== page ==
One of the most surprising images one is faced with considering Orthodox liturgical symbolism is the bishop’s staff sporting two snakes flanking a small cross atop it. Especially in a Protestant North American context, this image seems to hark back to ancient chthonian cults, more a wizard’s magic staff than anything Christian. As I have been doing for other subjects, I would like to take a trip through iconography, through the Bible and other traditions to show how this symbol is all at once thoughtful, powerful and perfectly orthodox in the broadest sense. It also happens to fit nicely with all I have been writing for the OAJ up till now.
The first hurdle we must overcome is the perception that the Western bishop’s staff, the crosier, is really a shepherd’s staff, whereas the Orthodox have this strange snake bearing object. In fact, for a millennia at least, the western crosier was also identified with a serpent as medieval crosiers attest. We could say that there are two basic shapes, the crosier and the “tau” shaped staff which were present in the Church before the Schism, both of these shapes have been interpreted with serpents. The current Orthodox version of the staff with serpents (as seen above with Bishop Vladimir Sokolovsky) is a variation of these models.
We wonder though, how can such an image of serpents, both in the East and West be appropriate for the very symbol of a Bishop’s authority? Many will point to the Biblical story of the bronze serpent, somehow prefiguring Christ, as the basis for this use of serpents on the bishop’s staff. This is a perfectly sound explanation, though it is insufficient to create a complete picture. If we are to look a Moses as the origin of this image, we should look earlier. The very first time we encounter a staff in the Bible, at least a staff that is related to divine authority, is at the burning bush. When Moses doubts the Pharaoh will listen to him, God tells him:
“What is that in your hand?” He said, “A rod.” And He said, “Cast it on the ground.” So he cast it on the ground, and it became a serpent; and Moses fled from it. 4 Then the Lord said to Moses, “Reach out your hand and take it by the tail” (and he reached out his hand and caught it, and it became a rod in his hand), Exodus 4: 1-3
The very first time we encounter a staff of divine authority, it is immediately linked to a serpent. Here we find a first example of the “shiftiness” of the snake symbol, of its dual nature. In the story of Moses and pharaoh there are two origins of the serpents. We know that Pharaoh’s magicians could produce the same miracle, and so both sides make serpents from staffs, a “good” serpent and a “bad” serpent. The good one eats the bad one.
The shiftiness, the double sided aspect of the serpent symbol appears also in the story of the bronze serpent on several levels. The Israelites had been plagued by serpents, and to save them from the poisonous bites, God told Moses to make a bronze serpent and to put it on a staff. Whoever would look to the bronze serpent would be healed, yet those refusing to do so would die of their snake bite. In terms of duality, we can see clearly here how the serpent is both the disease and cure. Looking to the serpent that was “raised up” will cure one from those serpents that bite “down below”, just as an antidote is made from the poison or a vaccine is made from the disease. Another way to see the duality in the story is how this serpent that was raised up as a healing device, will later be “cast down” by the virtous king Hezekiah for having become an idol (2 Kings 18:4).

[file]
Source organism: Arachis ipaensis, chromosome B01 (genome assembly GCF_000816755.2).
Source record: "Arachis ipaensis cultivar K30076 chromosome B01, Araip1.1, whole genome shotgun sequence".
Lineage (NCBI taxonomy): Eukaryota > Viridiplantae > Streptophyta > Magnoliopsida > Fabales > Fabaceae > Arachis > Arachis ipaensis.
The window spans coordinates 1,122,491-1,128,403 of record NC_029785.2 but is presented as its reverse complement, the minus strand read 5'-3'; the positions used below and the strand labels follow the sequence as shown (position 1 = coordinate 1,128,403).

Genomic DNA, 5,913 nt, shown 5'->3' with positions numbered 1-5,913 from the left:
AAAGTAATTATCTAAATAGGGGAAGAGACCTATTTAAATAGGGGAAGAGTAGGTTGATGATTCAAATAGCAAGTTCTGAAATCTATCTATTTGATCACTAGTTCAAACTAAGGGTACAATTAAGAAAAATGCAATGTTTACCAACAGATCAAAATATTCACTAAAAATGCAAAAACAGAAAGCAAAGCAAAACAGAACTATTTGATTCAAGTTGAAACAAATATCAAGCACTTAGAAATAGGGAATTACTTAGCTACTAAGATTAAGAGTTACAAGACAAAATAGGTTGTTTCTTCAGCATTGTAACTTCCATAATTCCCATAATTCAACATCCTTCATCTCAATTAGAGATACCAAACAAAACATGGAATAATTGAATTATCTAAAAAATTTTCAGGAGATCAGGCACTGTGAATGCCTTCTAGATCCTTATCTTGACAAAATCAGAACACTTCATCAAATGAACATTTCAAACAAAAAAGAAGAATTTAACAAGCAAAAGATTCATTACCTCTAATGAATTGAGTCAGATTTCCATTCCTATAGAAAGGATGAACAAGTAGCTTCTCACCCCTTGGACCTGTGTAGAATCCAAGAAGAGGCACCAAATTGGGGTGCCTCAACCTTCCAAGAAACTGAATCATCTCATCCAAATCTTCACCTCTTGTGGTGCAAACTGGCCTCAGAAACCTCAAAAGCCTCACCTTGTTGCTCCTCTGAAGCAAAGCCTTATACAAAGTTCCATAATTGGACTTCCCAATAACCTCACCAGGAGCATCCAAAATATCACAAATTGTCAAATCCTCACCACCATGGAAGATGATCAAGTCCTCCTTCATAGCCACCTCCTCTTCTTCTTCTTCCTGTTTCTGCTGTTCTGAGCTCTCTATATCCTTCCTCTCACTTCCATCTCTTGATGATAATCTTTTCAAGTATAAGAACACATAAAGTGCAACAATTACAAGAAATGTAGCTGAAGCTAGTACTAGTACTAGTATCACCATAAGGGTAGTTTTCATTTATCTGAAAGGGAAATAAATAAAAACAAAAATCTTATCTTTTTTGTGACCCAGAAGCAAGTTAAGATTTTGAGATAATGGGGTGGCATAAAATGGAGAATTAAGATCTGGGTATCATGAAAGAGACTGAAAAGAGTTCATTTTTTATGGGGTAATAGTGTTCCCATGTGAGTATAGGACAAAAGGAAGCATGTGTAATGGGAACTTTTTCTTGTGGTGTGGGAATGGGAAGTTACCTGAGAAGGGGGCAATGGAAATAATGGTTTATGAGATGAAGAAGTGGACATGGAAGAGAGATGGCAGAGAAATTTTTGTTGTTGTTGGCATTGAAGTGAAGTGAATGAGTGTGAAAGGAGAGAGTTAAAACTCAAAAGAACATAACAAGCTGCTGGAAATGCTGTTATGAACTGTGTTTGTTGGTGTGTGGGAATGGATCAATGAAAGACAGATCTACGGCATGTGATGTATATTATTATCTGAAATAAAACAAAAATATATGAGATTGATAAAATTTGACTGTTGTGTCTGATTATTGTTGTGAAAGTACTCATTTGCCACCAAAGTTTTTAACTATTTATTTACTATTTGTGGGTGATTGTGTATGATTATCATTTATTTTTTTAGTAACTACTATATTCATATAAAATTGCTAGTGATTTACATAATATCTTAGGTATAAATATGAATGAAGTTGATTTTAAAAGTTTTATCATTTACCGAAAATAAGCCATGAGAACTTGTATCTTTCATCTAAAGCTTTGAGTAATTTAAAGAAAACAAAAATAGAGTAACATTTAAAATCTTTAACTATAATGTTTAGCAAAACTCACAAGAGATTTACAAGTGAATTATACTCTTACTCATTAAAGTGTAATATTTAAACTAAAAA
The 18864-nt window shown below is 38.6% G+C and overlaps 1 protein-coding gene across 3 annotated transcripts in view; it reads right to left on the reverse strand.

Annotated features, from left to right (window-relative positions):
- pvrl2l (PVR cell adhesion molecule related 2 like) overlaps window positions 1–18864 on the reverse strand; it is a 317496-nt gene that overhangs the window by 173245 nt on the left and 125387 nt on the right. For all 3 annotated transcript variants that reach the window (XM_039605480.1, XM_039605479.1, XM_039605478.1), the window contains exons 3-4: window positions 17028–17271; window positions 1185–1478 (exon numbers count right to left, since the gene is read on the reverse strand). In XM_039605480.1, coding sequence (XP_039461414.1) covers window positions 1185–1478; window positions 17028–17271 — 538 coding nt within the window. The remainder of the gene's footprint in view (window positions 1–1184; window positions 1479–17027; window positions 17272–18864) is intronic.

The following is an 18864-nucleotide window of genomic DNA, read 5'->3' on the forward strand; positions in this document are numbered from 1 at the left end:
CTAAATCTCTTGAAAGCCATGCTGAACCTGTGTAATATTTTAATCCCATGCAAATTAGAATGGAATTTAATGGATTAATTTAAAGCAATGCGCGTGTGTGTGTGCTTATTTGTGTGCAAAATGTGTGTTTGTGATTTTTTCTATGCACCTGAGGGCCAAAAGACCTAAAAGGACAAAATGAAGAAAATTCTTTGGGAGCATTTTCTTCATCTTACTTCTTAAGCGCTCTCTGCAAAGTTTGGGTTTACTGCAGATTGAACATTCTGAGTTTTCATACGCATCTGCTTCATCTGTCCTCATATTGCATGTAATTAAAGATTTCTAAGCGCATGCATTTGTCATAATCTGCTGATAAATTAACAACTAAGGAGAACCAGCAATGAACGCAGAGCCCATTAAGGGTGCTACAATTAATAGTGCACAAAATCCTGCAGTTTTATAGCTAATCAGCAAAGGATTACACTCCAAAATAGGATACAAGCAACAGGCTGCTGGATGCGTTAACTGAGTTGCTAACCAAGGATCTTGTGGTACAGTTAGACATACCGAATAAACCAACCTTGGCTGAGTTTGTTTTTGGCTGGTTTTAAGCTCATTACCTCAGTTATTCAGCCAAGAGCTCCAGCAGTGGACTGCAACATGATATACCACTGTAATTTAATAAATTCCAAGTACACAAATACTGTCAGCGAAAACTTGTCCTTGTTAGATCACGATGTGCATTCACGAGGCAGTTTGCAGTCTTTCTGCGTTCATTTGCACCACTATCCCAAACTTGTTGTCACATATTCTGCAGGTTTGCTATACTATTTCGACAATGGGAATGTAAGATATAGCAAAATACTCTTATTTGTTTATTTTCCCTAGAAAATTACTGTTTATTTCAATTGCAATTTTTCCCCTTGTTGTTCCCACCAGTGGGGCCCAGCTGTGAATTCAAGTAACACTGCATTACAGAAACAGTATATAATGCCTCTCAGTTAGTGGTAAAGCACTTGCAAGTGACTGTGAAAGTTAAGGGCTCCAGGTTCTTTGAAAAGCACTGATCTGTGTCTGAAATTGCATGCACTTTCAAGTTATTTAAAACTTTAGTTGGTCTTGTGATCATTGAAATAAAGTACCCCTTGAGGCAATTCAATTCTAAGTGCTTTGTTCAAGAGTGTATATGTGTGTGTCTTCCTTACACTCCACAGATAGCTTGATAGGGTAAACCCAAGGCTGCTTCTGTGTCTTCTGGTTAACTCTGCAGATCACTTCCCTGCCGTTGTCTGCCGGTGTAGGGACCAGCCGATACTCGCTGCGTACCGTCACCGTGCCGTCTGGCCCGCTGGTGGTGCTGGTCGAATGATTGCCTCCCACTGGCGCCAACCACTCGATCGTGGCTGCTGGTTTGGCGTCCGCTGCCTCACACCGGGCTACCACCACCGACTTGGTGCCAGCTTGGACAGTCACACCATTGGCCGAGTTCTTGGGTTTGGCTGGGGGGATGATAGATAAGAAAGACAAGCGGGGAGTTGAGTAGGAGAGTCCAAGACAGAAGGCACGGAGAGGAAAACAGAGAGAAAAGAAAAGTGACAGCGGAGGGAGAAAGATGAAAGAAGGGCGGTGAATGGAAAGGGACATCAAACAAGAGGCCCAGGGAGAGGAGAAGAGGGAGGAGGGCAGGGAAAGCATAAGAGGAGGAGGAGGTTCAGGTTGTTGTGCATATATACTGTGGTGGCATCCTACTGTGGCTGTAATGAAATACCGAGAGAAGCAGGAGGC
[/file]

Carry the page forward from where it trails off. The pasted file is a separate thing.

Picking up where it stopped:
With the bronze serpent we understand the serpent is not only related to a staff, but also more generally to the “vertical”, the pole, the ladder, the axis. The staff is only one facet of this vertical symbol. The first and primal version of this symbol is of course the tree. So we must reach further back than Moses in the Biblical text, looking to one of the very first mentions of a specific tree: the Tree of Knowledge of Good and Evil in the middle of the garden. With this tree we find the serpent, and in Christian iconography, it has been represented unanimously as coiled around the Tree of knowledge as it entices Adam and Eve to eat from its fruit.
We have spoken elsewhere of Death and the garments of skins (here and here), of death as the movement to the periphery, and with the snake wrapped around the tree, it is precisely what we get: death, animalism, skin, basically a series of wheels wrapped around a central axis. The serpent is the image of death, not a kind of extinction, but rather the living death of the Fall, the waxing and waning cycles of birth and death, of pleasure and pain, the life in duality. St-Gregory of Nyssa, the master of symbolism ties some of these images together speaking of men becoming « animals turning the mill. » « With our eyes blindfolded we walk round the mill of life, always treading the same circular path and returning to the same things …we never cease to go round in a circle. ».